Atlanta Action Forum, 1971-2016
No requestable containers
Scope and Content of the Series
This series is composed of the notes, minutes and agendas taken from the Atlanta Action Forum's monthly meetings, 1971-2006. The Agenda Committee sought, gathered and discussed possible projects for the group to consider. The folders entitled "Atlanta Action Forum" including announcements, correspondence, notes, agenda items and the minutes from the meetings of the date indicated.
Following the dated folder are alphabetically arranged topical files. The folders entitled, "Trotter, Smith and Jacobs Civic Matters" are comprised of papers regarding Atlanta Action Forum meetings.
- Creation: 1971-2016
- From the Collection: Trotter, Michael H. (Person)
Restrictions on Access
Collection is open for research use. Access to materials in this collection is restricted for 15 years after the dates of their respective creation.
This finding aid represents the portions of the collection open in 2016. Consult archivist for more information.
History of the Atlanta Action Forum
The Atlanta Action Forum was formed in 1971 by a group of civic minded business leaders who convened to work toward resolution of social problems in Atlanta. African-American businessman and community leader William L. Calloway approached Mills B. Lane, Jr., head of the Citizens and Southern Bank. Calloway and Lane selected the membership of the group, which was initially known as the Calloway-Lane Discussion Group. Specifically intended to be made up of both African American and white members, the Forum addressed such issues as education, transportation, housing, planning, economic development, and leadership. The Atlanta Action Forum gathered information, furthered discussions, and proffered solutions to civic and social problems in the city.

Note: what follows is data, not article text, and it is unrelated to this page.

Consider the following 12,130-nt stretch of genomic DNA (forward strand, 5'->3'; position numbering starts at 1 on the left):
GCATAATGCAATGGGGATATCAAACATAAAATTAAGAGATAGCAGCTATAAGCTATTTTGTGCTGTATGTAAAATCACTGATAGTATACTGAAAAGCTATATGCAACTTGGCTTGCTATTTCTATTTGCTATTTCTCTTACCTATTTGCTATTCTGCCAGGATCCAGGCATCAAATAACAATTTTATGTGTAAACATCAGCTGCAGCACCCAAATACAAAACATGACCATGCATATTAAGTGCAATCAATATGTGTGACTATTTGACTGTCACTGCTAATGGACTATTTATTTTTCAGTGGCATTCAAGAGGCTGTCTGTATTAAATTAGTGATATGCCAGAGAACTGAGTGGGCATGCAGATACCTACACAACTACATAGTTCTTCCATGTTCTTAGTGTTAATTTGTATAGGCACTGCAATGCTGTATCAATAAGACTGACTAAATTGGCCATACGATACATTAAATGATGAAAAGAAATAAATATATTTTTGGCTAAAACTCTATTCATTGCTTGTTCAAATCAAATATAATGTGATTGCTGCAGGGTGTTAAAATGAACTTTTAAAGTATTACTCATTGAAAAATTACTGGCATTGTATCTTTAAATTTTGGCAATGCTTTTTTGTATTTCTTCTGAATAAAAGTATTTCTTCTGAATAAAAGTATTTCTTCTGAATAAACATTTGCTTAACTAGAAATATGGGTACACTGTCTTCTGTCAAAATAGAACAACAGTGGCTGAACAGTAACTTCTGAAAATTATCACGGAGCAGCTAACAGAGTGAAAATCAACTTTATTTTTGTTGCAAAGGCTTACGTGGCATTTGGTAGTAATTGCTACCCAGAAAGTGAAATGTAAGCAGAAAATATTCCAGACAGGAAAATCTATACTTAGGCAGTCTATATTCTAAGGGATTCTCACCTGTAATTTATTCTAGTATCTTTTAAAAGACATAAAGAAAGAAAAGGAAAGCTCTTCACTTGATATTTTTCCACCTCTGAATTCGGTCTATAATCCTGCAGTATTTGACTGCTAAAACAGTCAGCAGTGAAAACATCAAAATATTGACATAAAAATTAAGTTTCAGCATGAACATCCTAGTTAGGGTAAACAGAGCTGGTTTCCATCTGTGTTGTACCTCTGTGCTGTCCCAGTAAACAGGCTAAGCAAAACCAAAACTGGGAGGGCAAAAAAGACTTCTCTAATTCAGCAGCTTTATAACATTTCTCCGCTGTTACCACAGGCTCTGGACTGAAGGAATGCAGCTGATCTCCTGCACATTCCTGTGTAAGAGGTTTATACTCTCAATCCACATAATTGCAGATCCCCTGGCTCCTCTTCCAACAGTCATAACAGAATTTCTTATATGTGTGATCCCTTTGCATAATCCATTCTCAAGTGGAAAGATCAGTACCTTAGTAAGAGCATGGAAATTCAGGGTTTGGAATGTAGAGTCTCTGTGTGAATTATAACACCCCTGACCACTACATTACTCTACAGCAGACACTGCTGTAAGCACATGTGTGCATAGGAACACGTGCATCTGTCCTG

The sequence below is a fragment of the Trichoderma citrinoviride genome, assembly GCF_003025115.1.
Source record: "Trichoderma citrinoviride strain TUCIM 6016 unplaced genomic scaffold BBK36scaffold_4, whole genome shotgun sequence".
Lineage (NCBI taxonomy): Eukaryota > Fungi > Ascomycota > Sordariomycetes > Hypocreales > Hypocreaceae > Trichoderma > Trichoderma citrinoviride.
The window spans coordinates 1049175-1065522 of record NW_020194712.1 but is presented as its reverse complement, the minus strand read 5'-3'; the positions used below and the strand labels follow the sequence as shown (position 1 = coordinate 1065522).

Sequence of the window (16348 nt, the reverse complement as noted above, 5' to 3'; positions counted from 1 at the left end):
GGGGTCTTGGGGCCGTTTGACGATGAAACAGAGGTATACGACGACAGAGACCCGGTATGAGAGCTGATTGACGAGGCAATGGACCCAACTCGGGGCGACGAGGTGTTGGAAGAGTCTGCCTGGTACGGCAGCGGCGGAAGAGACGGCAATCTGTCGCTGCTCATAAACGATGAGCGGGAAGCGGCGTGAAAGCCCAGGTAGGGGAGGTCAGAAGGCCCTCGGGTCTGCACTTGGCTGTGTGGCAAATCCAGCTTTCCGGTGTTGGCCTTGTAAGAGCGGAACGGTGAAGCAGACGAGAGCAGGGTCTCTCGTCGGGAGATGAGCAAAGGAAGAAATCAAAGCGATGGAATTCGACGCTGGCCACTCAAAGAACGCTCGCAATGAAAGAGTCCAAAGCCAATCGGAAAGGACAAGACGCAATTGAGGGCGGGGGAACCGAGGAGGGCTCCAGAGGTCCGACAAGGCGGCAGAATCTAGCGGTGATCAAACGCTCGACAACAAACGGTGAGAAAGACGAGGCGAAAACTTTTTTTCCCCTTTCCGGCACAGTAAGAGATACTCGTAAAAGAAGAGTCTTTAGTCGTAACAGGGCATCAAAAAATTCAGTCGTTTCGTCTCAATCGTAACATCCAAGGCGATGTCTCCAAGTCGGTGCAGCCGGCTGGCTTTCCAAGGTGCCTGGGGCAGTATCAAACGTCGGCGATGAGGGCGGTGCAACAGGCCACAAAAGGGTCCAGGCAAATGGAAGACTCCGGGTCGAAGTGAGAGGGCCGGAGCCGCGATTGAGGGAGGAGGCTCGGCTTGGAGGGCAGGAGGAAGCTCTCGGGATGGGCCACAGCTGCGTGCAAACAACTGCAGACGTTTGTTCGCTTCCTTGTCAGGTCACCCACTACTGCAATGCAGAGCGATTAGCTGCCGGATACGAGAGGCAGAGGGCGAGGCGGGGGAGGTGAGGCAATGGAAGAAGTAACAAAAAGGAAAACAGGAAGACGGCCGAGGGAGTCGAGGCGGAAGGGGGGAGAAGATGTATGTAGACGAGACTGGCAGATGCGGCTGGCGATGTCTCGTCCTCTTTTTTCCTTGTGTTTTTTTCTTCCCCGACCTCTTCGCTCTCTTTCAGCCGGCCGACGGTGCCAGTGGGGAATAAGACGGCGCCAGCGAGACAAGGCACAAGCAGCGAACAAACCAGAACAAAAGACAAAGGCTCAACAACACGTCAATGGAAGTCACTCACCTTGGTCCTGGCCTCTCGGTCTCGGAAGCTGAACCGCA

At that time, Atlanta was experiencing significant demographic and political changes in the wake of the civil rights movement, and black and white leaders of the city's civic and business communities perceived a need to work together to promote the interests of the city. In its first years, the Atlanta Action Forum was instrumental in creating the compromise and promotion that led to the narrow victory of the referendum that created the Metropolitan Atlanta Transit Authority (MARTA) and in developing the compromise that led to the resolution of the federal desegregation suit against Atlanta's city schools.
Throughout the middle and late 1970s the Atlanta Action Forum was involved in various efforts to reform the structure of Atlanta and Fulton County government and to seek new revenue for the city. The Forum supported Maynard Jackson in his successful campaign to become Atlanta's first African American mayor (in 1973) and assisted his administration in various ways, including supporting the planned expansion of Hatfield International Airport and in creating the circumstances that led to the resolution of lawsuits over racial bias in the Atlanta Police Department. During that era the Forum also addressed the need for economic opportunities for African Americans.
7.09 Linear Feet (in 17 boxes)
Language of Materials
From the Collection: English